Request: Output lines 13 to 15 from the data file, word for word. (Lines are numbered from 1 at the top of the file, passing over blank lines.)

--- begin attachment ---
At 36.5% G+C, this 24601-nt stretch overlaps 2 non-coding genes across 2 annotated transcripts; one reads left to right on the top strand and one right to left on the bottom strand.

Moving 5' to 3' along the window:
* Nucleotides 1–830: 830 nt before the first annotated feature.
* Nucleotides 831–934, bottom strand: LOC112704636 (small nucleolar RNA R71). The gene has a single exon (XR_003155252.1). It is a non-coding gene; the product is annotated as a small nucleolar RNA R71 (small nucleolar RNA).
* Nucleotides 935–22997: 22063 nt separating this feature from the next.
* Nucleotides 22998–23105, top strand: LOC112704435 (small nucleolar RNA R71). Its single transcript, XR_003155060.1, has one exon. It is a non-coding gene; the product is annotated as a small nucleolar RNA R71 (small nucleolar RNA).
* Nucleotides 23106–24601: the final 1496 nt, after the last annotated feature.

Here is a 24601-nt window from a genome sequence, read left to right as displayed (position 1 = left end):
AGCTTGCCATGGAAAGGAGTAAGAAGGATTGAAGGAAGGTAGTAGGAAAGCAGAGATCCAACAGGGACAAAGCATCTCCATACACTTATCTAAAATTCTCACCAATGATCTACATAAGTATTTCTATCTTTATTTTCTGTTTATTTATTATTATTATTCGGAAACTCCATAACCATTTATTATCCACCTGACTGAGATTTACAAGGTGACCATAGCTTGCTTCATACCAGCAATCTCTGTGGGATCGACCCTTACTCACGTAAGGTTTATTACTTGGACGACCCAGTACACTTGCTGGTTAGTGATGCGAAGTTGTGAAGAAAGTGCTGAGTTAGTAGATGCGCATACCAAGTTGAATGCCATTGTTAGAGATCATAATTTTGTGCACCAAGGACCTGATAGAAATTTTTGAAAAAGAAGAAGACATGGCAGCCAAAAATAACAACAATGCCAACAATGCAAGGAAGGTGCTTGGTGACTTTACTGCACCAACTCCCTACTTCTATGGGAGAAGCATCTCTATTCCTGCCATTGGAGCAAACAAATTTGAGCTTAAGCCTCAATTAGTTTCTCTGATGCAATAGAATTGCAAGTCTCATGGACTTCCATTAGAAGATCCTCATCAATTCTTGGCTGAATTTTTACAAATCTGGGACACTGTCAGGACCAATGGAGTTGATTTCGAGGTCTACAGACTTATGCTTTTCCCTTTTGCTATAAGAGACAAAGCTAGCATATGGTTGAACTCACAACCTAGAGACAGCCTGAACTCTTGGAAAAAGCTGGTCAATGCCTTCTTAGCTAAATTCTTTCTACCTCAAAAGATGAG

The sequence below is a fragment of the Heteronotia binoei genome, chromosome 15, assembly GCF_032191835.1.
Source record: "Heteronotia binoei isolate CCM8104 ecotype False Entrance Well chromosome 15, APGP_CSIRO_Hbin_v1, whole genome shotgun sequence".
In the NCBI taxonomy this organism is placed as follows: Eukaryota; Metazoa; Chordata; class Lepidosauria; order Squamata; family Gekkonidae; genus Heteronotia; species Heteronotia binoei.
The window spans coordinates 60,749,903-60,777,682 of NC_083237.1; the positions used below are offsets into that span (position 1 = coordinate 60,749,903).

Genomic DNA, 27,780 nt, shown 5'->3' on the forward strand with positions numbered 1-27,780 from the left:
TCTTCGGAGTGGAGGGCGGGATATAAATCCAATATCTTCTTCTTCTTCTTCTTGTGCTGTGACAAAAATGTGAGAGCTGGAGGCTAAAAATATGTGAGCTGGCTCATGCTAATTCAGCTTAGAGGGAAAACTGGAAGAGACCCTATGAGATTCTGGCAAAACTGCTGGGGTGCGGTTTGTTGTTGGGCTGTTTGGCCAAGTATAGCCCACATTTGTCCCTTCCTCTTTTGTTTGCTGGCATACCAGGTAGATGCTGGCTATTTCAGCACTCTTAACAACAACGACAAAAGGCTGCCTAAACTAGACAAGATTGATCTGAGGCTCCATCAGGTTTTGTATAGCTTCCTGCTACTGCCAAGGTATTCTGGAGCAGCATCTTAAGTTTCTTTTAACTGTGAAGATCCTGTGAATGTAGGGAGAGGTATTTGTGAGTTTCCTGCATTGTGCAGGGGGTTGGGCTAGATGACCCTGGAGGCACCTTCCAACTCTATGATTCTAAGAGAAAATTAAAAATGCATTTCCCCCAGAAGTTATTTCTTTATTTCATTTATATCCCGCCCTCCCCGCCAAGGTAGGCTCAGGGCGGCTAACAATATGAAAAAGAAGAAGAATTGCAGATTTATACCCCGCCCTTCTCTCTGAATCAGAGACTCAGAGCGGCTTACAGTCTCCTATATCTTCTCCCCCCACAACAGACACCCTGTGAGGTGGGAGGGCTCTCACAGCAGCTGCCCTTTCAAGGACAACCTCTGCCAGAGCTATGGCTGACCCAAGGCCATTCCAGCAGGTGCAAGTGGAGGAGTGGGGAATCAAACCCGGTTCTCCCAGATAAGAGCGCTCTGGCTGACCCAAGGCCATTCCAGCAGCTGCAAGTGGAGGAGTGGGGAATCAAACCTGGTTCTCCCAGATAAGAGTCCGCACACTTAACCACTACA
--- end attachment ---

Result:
The window spans coordinates 60,749,903-60,777,682 of NC_083237.1; the positions used below are offsets into that span (position 1 = coordinate 60,749,903).

Genomic DNA, 27,780 nt, shown 5'->3' on the forward strand with positions numbered 1-27,780 from the left:
TCTTCGGAGTGGAGGGCGGGATATAAATCCAATATCTTCTTCTTCTTCTTCTTGTGCTGTGACAAAAATGTGAGAGCTGGAGGCTAAAAATATGTGAGCTGGCTCATGCTAATTCAGCTTAGAGGGAAAACTGGAAGAGACCCTATGAGATTCTGGCAAAACTGCTGGGGTGCGGTTTGTTGTTGGGCTGTTTGGCCAAGTATAGCCCACATTTGTCCCTTCCTCTTTTGTTTGCTGGCATACCAGGTAGATGCTGGCTATTTCAGCACTCTTAACAACAACGACAAAAGGCTGCCTAAACTAGACAAGATTGATCTGAGGCTCCATCAGGTTTTGTATAGCTTCCTGCTACTGCCAAGGTATTCTGGAGCAGCATCTTAAGTTTCTTTTAACTGTGAAGATCCTGTGAATGTAGGGAGAGGTATTTGTGAGTTTCCTGCATTGTGCAGGGGGTTGGGCTAGATGACCCTGGAGGCACCTTCCAACTCTATGATTCTAAGAGAAAATTAAAAATGCATTTCCCCCAGAAGTTATTTCTTTATTTCATTTATATCCCGCCCTCCCCGCCAAGGTAGGCTCAGGGCGGCTAACAATATGAAAAAGAAGAAGAATTGCAGATTTATACCCCGCCCTTCTCTCTGAATCAGAGACTCAGAGCGGCTTACAGTCTCCTATATCTTCTCCCCCCACAACAGACACCCTGTGAGGTGGGAGGGCTCTCACAGCAGCTGCCCTTTCAAGGACAACCTCTGCCAGAGCTATGGCTGACCCAAGGCCATTCCAGCAGGTGCAAGTGGAGGAGTGGGGAATCAAACCCGGTTCTCCCAGATAAGAGCGCTCTGGCTGACCCAAGGCCATTCCAGCAGCTGCAAGTGGAGGAGTGGGGAATCAAACCTGGTTCTCCCAGATAAGAGTCCGCACACTTAACCACTACA